Doug Jones [7]Douglas Jones [1]
  1.  30
    The Universal Psychology of Kinship: Evidence From Language.Doug Jones - 2004 - Trends in Cognitive Sciences 8 (5):211-215.
  2.  8
    The Matrilocal Tribe.Doug Jones - 2011 - Human Nature 22 (1-2):177-200.
    This article integrates (1) research in the historical dynamics of state societies relating group solidarity and group expansion to cultural frontiers, (2) comparative research in anthropology relating matrilocality to a particular variety of internal politics and a particular form of warfare, and (3) interdisciplinary reconstructions of large-scale “demic expansions” and associated kinship systems in prehistory. The argument is that “metaethnic frontiers,” where very different cultures clash, are centers for the formation of larger, more enduring, and more militarily effective groups. In (...)
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  3.  27
    Criteria of Facial Attractiveness in Five Populations.Doug Jones & Kim Hill - 1993 - Human Nature 4 (3):271-296.
    The theory of sexual selection suggests several possible explanations for the development of standards of physical attractiveness in humans. Asymmetry and departures from average proportions may be markers of the breakdown of developmental stability. Supernormal traits may present age- and sex-typical features in exaggerated form. Evidence from social psychology suggests that both average proportions and (in females) “neotenous” facial traits are indeed more attractive. Using facial photographs from three populations (United States, Brazil, Paraguayan Indians), rated by members of the same (...)
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  4.  32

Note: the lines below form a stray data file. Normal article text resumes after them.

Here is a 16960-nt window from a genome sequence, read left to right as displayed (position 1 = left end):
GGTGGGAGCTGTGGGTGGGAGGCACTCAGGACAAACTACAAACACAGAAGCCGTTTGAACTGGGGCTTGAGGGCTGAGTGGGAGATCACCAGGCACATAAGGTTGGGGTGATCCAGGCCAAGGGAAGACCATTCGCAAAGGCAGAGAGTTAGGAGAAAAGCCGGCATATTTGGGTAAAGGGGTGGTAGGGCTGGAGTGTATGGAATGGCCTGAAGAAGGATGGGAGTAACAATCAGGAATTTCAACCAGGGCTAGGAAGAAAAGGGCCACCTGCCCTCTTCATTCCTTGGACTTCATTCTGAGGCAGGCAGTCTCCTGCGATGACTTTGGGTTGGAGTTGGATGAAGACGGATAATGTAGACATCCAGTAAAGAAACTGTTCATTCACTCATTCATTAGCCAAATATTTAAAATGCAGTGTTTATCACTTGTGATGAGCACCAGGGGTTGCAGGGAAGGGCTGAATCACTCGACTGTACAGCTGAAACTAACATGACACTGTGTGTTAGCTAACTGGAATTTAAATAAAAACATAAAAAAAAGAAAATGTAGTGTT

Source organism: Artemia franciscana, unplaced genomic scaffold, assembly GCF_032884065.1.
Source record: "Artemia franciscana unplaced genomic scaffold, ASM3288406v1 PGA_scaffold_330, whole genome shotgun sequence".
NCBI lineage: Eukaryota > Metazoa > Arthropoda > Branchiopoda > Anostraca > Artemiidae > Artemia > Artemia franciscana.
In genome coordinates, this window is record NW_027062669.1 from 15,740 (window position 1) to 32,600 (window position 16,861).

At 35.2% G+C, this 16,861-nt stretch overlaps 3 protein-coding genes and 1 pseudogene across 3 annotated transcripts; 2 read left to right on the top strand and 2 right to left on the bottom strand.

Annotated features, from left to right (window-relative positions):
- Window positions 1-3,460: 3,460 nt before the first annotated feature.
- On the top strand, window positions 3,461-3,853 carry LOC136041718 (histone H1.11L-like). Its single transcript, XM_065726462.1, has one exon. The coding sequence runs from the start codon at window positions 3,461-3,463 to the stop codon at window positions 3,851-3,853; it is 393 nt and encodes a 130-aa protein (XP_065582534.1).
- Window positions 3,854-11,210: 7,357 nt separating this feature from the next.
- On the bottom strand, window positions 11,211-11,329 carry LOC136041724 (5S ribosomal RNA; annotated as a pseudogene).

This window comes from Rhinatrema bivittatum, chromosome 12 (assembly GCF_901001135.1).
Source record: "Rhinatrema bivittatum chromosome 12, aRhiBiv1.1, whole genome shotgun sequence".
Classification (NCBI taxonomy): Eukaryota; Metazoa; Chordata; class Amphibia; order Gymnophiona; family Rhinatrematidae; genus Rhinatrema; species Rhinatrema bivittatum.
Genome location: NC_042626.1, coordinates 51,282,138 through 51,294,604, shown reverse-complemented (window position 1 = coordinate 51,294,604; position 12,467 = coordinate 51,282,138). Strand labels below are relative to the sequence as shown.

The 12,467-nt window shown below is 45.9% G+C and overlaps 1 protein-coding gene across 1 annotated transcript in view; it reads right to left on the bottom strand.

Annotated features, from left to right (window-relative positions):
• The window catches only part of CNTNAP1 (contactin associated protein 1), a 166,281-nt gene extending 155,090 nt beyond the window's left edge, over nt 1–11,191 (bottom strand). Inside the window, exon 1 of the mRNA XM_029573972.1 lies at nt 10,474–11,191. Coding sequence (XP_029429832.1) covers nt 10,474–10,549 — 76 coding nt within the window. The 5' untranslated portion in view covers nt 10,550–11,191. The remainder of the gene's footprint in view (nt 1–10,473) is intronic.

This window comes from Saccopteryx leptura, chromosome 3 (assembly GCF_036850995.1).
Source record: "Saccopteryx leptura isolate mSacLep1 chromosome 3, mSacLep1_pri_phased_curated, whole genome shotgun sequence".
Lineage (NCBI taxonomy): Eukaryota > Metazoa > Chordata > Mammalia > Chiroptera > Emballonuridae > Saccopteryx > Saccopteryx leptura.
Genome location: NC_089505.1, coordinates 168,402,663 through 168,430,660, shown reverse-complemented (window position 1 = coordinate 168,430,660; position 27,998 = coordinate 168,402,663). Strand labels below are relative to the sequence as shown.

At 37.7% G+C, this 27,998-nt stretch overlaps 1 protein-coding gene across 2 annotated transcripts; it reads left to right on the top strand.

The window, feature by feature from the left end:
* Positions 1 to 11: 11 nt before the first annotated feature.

Human Kinship, From Conceptual Structure to Grammar.Doug Jones - 2010 - Behavioral and Brain Sciences 33 (5):367.
    Research in anthropology has shown that kin terminologies have a complex combinatorial structure and vary systematically across cultures. This article argues that universals and variation in kin terminology result from the interaction of (1) an innate conceptual structure of kinship, homologous with conceptual structure in other domains, and (2) principles of optimal, communication active in language in general. Kin terms from two languages, English and Seneca, show how terminologies that look very different on the surface may result from variation in (...)
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    Thinking About Kinship and Thinking.Doug Jones - 2010 - Behavioral and Brain Sciences 33 (5):404-416.
    The target article proposes a theory uniting the anthropological study of kin terminology with recent developments in linguistics and cognitive science. The response to comments reaches two broad conclusions. First, the theory may be relevant to several current areas of research, including (a) the nature and scope of the regular, side of language, (b) the organization of different domains of conceptual structure, including parallels across domains, their taxonomic distribution and implications for evolution, and (c) the influence of conceptual structure on (...)
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    Varieties of Group Selection.Doug Jones - 1996 - Behavioral and Brain Sciences 19 (4):778-779.
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